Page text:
Prof. Sarah Adams
As graphs are generated with greater numbers of vertices and edges, it becomes increasingly important to develop effective ways to visualize them. Current methods can automatically layout reasonably complex graphs, but graphs with small world properties and high edge densities are still extremely challenging.
This paper proposes two approaches to creating graph abstractions; graphs which exhibit the same topological features and express the details of the original graph in an effective visual way. We call the first method k-Clique Minimization. In this method, we use a graph heuristic to quickly find completely connected subgraphs. Each of these subgraphs is replaced in the abstracted graph with a single node, whose size is related to the size of the complete subgraph that has been replaced. To further simplify the graph, we "erode" once, removing pendant vertices, and showing them graphically as a dark halo around remaining vertices.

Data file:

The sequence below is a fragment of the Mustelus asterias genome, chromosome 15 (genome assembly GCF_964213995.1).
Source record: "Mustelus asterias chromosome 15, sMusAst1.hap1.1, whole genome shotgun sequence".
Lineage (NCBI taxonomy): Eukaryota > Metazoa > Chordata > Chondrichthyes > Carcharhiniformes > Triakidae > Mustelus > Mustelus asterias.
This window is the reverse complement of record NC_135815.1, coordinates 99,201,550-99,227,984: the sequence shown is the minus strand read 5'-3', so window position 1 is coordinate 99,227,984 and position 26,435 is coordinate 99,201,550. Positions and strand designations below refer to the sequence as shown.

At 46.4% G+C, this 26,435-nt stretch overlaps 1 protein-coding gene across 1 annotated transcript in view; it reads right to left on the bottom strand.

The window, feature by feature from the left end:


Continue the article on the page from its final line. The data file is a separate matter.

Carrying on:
Our second method, Centrality Erosion, is an iterative process in which nodes with a centrality of zero are removed from the graph, until the remaining nodes all have a centrality value of greater than zero. Nodes are colored and sized based on how many erosion cycles they sustained before being removed.